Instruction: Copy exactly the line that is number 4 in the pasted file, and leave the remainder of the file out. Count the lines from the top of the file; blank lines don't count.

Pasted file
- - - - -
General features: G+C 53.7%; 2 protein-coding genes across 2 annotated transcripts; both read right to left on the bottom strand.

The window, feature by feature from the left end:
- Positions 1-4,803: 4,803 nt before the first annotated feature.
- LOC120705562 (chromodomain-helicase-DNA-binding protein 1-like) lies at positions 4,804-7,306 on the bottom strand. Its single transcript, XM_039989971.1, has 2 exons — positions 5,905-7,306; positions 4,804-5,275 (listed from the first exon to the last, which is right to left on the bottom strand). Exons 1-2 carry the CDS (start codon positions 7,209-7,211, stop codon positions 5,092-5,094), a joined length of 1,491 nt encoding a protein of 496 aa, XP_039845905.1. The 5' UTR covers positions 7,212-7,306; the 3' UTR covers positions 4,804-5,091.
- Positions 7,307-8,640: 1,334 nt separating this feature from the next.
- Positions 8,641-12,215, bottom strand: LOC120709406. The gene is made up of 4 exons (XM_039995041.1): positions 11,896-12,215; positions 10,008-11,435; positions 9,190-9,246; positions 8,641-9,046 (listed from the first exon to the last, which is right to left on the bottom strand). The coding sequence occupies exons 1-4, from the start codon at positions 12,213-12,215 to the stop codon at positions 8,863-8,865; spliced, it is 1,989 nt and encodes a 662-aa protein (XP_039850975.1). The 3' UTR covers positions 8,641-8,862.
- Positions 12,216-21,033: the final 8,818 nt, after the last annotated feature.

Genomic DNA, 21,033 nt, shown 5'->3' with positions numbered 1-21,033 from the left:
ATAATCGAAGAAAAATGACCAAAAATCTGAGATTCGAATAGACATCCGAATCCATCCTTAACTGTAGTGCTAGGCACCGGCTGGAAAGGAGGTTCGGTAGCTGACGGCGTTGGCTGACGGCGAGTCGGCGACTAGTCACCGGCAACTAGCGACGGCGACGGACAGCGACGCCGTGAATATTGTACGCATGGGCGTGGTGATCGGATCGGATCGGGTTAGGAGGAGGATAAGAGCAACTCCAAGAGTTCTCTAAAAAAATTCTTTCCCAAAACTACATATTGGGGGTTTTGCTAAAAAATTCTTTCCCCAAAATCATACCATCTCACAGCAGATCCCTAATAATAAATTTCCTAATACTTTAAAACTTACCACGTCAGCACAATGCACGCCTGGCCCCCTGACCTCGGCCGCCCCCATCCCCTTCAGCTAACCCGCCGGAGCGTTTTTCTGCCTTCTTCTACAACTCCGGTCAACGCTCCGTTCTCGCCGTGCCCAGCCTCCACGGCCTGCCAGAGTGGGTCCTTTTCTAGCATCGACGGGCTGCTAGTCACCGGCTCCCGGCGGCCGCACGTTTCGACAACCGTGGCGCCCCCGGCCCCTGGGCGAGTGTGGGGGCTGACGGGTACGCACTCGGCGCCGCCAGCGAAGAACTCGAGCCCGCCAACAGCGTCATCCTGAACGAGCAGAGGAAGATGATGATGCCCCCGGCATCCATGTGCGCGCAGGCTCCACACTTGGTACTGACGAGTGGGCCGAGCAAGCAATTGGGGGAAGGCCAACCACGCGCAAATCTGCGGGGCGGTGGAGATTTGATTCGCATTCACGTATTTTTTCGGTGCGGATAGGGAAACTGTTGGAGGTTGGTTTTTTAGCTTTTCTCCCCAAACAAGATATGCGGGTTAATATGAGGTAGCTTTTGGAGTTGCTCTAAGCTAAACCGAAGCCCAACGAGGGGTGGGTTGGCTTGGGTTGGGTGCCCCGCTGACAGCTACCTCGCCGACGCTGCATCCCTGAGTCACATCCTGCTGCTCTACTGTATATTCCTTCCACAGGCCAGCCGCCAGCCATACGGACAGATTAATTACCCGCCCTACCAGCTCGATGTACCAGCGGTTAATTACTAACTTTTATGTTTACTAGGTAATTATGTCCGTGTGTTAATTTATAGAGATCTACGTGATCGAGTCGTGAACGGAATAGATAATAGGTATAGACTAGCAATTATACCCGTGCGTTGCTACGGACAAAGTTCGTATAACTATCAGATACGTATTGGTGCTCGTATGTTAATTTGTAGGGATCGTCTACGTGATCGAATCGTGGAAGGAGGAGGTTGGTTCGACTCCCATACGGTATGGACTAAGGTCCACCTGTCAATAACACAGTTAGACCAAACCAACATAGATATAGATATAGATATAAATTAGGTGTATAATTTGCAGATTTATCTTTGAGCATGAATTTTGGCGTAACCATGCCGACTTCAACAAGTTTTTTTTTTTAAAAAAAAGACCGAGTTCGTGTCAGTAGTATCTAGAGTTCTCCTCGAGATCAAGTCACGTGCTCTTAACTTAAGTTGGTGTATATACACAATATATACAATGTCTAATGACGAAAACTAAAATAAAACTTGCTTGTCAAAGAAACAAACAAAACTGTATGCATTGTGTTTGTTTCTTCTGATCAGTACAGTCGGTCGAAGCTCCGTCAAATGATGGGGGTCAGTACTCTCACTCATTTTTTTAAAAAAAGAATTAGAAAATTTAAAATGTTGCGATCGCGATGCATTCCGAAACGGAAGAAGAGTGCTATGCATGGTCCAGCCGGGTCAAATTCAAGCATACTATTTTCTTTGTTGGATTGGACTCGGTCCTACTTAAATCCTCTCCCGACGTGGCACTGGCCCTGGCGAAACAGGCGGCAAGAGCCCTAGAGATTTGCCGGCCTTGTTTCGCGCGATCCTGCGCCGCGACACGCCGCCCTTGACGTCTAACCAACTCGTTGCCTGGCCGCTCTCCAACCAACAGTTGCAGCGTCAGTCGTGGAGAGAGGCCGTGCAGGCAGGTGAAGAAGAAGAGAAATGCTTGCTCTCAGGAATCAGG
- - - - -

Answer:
- LOC120705562 (chromodomain-helicase-DNA-binding protein 1-like) lies at positions 4,804-7,306 on the bottom strand. Its single transcript, XM_039989971.1, has 2 exons — positions 5,905-7,306; positions 4,804-5,275 (listed from the first exon to the last, which is right to left on the bottom strand). Exons 1-2 carry the CDS (start codon positions 7,209-7,211, stop codon positions 5,092-5,094), a joined length of 1,491 nt encoding a protein of 496 aa, XP_039845905.1. The 5' UTR covers positions 7,212-7,306; the 3' UTR covers positions 4,804-5,091.